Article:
Junk or baggage?

Many years ago, when Ashley and I first moved in together, we both had houses. And spouses.  Both of us dumped pretty well all the material gear and we moved into a furnished flat.  A couple of years later we bought our own place, meaning to stay there for maybe three years.   We moved in with two transit vans full of gear (much of it furniture brought with new place in mind).  Over the fifteen or so years we ended up living there we acquired stuff.  CDs, books, kilims, clothing, all those candlesticks and scent diffusers which arrive as presents, paintings, a whiskey collection, games, cookware – all kinds of odds and ends – none of which are actually necessary to survival.

I started serious de-cluttering several years ago but, last year, before we moved out to Turkey,  we became acutely aware that every single thing we possessed had to be disposed of (given away or dumped), stored or become part of our BA baggage allowance.  We flew out with about 60Kg in May, bought another 120 Kg with us in August.  But the ‘take with us’ pile was a drop in the ocean compared to what was slung or stored in Big Yellow.  Nothing focuses the mind like knowing you have to pay for everything you store and pay again for everything you ship.  I think, for the most part, we brought out the right stuff.  Some things I would have changed but that’s for another post.  I miss the Dyson and I miss my Robochef.  Both are with Ashley’s mother.  We have a locally made food processor but it lacks the sheer power and is not as easy to clean (mind you, if I had cut my thumb on the Robochef and not the Arçelik when I was chopping  walnuts I would have needed a visit to the hastane!).  I miss the presents my son bought for us.


We’ve now arranged to ship over our boxes.  I can’t remember precisely what was in them.  I will be delighted to be reunited with my older t-shirts, some more of the boardgames collection (we didn’t keep them all) and my books.  Though I am not sure where we will store the books.  I only kept one bookcase full.  Ish.  The books were tough.  If it’s available on Kindle or my e-reader and not signed, it went to Oxfam.  Mostly.  I think I did sling a couple of books I wish I had not slung.  There was a book on vintage needlework and another on soft furnishings which would come in extremely handy.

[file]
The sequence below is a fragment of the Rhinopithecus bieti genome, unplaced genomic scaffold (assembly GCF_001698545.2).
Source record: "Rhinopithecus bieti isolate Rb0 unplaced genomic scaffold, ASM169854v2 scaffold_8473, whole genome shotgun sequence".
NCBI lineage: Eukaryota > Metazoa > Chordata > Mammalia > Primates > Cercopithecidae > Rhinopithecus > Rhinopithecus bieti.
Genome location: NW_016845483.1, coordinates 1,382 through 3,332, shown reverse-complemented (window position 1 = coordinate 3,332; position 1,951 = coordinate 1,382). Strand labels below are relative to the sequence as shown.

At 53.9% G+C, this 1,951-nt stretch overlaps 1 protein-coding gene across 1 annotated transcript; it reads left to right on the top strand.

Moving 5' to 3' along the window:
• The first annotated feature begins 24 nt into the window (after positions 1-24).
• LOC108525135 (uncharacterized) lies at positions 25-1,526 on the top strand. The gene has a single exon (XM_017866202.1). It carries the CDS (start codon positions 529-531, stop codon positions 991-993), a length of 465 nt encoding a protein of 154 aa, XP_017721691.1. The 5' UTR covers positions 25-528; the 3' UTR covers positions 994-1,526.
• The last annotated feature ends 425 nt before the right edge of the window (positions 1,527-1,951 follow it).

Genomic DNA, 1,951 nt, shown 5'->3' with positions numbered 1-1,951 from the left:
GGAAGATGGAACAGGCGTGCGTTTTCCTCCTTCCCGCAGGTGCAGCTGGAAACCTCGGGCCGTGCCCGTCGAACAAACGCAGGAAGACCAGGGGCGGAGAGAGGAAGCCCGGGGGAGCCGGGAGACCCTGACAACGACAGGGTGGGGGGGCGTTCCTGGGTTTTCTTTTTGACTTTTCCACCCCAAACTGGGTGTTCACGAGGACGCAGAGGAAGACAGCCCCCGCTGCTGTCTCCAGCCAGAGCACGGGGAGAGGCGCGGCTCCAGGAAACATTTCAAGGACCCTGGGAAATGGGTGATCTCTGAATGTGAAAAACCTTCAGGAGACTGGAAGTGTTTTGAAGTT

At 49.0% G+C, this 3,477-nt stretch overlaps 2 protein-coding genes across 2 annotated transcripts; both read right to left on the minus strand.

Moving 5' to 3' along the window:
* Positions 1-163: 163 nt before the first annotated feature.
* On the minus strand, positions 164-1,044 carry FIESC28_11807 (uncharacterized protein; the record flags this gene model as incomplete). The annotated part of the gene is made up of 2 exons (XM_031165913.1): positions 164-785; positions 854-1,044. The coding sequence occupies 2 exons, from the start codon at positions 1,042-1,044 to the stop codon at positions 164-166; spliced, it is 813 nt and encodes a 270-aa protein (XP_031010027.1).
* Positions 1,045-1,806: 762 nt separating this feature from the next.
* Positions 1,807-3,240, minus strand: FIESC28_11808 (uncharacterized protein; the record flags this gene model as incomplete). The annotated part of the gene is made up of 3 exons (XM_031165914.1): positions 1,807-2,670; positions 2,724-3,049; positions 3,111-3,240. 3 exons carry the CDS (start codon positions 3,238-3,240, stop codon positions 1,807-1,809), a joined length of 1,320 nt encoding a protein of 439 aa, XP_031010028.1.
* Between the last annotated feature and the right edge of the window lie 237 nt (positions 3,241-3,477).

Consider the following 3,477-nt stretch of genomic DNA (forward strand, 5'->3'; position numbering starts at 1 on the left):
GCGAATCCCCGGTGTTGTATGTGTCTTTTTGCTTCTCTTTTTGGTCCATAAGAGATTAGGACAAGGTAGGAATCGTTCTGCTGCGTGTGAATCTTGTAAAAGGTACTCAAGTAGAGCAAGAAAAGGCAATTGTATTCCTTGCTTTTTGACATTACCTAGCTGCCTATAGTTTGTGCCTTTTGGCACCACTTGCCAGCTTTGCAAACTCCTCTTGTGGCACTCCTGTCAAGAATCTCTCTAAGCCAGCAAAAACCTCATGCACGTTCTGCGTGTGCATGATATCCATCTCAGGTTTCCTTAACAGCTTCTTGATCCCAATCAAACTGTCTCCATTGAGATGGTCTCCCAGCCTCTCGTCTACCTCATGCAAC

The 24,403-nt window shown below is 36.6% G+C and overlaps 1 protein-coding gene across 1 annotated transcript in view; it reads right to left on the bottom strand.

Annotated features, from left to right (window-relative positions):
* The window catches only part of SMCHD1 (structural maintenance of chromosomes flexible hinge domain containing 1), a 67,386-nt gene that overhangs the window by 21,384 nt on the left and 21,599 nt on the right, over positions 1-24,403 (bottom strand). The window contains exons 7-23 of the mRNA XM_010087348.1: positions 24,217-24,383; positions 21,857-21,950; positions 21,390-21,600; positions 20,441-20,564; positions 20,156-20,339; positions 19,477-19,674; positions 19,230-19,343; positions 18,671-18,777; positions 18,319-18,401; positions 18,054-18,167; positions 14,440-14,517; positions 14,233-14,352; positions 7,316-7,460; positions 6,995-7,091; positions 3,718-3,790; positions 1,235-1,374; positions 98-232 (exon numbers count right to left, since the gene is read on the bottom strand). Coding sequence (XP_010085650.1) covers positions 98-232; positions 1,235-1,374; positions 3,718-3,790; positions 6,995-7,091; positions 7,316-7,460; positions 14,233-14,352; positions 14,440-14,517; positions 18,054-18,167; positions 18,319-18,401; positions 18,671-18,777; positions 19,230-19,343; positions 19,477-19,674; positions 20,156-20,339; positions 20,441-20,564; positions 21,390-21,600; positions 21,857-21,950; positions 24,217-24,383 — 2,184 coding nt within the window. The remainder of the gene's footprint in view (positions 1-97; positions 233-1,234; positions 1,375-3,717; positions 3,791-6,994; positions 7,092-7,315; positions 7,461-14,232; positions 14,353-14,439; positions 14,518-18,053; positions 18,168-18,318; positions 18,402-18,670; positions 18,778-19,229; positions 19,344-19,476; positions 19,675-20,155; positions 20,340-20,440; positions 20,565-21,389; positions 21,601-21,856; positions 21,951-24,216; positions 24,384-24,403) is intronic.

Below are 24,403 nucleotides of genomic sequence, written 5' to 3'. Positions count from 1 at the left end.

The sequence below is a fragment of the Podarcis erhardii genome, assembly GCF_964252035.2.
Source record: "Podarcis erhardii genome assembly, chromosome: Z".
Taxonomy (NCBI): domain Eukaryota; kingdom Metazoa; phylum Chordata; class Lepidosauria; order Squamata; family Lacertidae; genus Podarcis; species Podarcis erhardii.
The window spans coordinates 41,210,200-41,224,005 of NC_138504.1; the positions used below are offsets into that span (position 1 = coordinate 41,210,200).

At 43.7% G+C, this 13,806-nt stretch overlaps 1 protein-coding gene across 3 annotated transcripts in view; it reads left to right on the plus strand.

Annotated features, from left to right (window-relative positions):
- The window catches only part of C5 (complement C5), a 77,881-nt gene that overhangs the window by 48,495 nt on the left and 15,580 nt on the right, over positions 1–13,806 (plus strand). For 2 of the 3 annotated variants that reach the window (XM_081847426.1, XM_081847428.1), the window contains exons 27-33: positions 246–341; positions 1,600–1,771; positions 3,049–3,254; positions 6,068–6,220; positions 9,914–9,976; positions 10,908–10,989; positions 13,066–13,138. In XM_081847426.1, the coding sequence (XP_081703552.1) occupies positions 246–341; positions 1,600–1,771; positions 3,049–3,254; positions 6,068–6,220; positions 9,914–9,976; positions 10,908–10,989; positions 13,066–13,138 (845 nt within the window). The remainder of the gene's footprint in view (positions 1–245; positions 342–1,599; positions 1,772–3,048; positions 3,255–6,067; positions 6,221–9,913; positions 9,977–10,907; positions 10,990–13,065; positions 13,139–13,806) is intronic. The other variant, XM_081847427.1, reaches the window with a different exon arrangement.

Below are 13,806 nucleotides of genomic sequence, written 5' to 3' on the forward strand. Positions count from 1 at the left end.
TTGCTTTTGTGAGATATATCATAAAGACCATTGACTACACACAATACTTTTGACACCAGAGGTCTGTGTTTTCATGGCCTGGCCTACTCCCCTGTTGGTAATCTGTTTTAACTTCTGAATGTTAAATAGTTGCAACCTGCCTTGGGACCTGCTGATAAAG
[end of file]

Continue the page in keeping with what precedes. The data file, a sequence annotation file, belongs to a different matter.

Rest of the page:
It was hard parting with things I had kept for ages.  Especially the books.  Things like the bread making machine (a valued present from my son) which is not something we would use out here.   My entire comics collection (I did estimate it’s value and it wasn’t worth the tube fare to Walthamstow) went into the newspaper recycle bin.  I had to close my eyes and hold my breath…  And a couple of the unpublishable novels.  Most of the later ones I have in electronic format, but these were written back in the days before anyone had their own computer at home.   A shedload of bad poetry, a whole load of rejection slips, ‘zines and artwork I got in swap for my fiction when I self-published.

On the whole, though I don’t think we made too many wrong decisions about our stuff.  And, without this baggage, I do feel a lot lighter.  It’s family and friends who are really missed.


6 responses to “Junk or baggage?

  1. Weeding our stuff was a liberating and cathartic experience. We sold quite a lot of books and CDs on Ebay and we were lucky enough to sell our furniture to our neighbour who bought my house. What we shipped over were items that mattered most which tended to be things people had given us over the years. I’d love the bread maker, though.

    • We considered Ebay but it felt like an extra stressor. The vinyl records went via a specialist re-seller – we didn’t get as much as we hoped but it was probably a fair price. A lot of the role playing books were taken by a shop who came to our flat in a van and drove away with a dozen boxes. A lot also went in private sales to friends. Very few of the rest of the books were worth anything to speak of. I took them to the League of Fiends at the three hospitals I was working in and to Oxfam – a few every day in my work bag. The CDs are in a box to be shipped. Most of the furniture was Ikea which has little resale value – couldn’t even give it to the charity shops. The chap who did maintenance on our Estate took nearly everything – some for himself, some for his friends, some for car boot sales. And he did our house clearance in exchange (along with a couple of lifts to Big Yellow).

  2. You clearly had to make many sacrificial decisions. I admire you really. I feel I’m too English to consider retiring abroad unless say it was to move to somewhere like New Zealand where I feel I could settle. I don’t think I would even consider Spain let alone a country as culturally different as Turkey…..It takes some courage really and conviction.

    • I think we got most of the decisions right about what we needed to bring with us, what to store and what to let go. It was tough to let go of some of our possessions. Some we have replaced locally and today we went to Ikea for a few more familiar bits.
      Making the cultural jump has gone pretty well and is possibly not as big a change as would initially appear.

  3. I find books the hardest, especially the lovely big hardbacks that are out of print. Pity they weigh so damn much, as well as taking up so much space. I think it makes it easier knowing that things are going to a good cause or a friend who appreciates them though. A little of the warm, fuzzy feeling goes a long way.

    • Quite a few of those are coming over – some of the rest went to friends. Oxfam did quite well out of me (they research their pricing on ebay whereas the League of Fiends just sell for a pound or two). A lot of the board games got posted to Ireland…

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